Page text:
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Structure–Activity Relationships and Conformational Freedom of CB1 Receptor Antagonists and In

Structure–Activity Relationships and Conformational Freedom of CB1 Receptor Antagonists and In

  1. ThirdEyeFloond
    The Cannabis Receptors p95-119

    Yanan Zhang, Herbert H. Seltzman, Marcus Brackeen and Brian F. Thomas

    Abstract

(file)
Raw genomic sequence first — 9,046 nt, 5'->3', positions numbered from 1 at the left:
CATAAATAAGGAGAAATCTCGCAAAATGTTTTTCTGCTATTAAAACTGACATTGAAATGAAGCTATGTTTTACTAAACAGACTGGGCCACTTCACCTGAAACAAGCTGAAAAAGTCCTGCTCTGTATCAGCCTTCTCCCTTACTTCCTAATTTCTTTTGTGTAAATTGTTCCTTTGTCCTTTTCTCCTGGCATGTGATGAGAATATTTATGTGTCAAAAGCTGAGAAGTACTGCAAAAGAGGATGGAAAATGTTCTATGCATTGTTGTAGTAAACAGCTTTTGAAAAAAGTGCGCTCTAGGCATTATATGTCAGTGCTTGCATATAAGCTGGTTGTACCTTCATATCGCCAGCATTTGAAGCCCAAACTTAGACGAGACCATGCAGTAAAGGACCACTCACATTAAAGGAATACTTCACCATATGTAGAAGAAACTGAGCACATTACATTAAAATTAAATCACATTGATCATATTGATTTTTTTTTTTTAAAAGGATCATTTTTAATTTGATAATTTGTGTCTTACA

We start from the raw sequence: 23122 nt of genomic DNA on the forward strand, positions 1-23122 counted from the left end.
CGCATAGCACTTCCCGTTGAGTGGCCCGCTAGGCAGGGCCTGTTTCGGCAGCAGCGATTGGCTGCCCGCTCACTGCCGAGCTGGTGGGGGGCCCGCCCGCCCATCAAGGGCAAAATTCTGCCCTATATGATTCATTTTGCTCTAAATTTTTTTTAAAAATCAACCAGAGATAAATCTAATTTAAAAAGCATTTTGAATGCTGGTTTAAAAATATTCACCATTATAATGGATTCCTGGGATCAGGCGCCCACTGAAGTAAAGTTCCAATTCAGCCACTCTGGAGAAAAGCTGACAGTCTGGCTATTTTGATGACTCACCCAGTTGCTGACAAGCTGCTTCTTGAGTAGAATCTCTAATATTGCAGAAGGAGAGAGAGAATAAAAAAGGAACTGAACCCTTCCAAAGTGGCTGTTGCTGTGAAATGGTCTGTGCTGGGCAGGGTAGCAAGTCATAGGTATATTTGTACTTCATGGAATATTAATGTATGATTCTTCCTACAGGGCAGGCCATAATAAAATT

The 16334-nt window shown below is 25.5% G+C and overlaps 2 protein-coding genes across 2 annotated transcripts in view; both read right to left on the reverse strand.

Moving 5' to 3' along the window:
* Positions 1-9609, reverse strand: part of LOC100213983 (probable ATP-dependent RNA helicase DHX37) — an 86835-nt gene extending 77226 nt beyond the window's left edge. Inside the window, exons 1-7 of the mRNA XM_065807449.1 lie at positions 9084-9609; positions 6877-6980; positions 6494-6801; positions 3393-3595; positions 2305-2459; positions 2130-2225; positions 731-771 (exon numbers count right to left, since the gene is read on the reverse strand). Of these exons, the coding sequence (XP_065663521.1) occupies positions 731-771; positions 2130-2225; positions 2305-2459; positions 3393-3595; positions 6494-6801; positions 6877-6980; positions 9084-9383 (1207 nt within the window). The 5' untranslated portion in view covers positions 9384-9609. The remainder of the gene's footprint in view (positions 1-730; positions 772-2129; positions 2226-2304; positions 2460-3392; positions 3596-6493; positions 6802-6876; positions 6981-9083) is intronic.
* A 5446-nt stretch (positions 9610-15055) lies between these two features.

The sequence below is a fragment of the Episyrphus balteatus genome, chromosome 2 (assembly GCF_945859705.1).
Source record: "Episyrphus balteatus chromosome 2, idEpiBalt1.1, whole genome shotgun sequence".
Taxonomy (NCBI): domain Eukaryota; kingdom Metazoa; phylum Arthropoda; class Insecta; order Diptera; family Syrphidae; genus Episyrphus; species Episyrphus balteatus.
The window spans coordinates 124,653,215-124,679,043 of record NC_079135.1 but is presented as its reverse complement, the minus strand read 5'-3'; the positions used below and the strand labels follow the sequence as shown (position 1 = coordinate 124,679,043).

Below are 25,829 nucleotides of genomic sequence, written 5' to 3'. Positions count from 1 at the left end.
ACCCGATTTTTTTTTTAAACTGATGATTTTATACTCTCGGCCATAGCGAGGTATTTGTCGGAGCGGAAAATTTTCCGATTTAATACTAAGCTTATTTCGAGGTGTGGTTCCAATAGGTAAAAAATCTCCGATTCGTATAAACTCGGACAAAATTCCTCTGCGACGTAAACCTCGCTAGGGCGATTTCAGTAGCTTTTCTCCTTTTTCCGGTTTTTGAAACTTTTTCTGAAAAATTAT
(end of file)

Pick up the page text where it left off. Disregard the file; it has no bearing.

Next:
In the last few decades, our knowledge of cannabinoid structure–activity relationships (SARs) has increased dramatically. Computational methods have allowed us to compare active and inactive ligands for steric, electronic, and conformational similarities and dissimilarities. Knowing that there are specific G-protein-coupled cannabinoid receptors with which cannabinoids interact, we increasingly interpret changes in structure to specific alterations in ligand–receptor interaction. With additional knowledge of the CB1 and CB2 receptors’ sequence, the consequences of mutations and chimeric constructs of the receptor, and the development of rhodopsin-based homology models of the cannabinoid receptors, we continue to gain insight into the interaction of cannabinoids with their receptors. Finally, our emerging appreciation for cannabinoid homo- and heterodimerization/oligomerization provides for further understanding of ligand–receptor interactions, the interaction of receptors with each other, and the interaction of G-protein-coupled receptors with their signal transduction components and other molecules affecting each receptor’s dynamics. In the following review, we have attempted to characterize the emerging SARs of an important class of cannabinoid ligands: the CB1 receptor antagonists and inverse agonists. This class of compounds is showing therapeutic potential for a variety of indications, and is therefore of interest for both basic research and pharmaceutical development. Throughout this work, we have used molecular modeling, particularly quenched molecular dynamics, to illustrate particular structural modifications that have been reported for CB1 antagonists, their conformational properties, and the potential implications for receptor interaction. In this way, we hope this review serves to further guide medicinal chemists in their understanding of CB1 receptor antagonist SAR and the design of new analogs.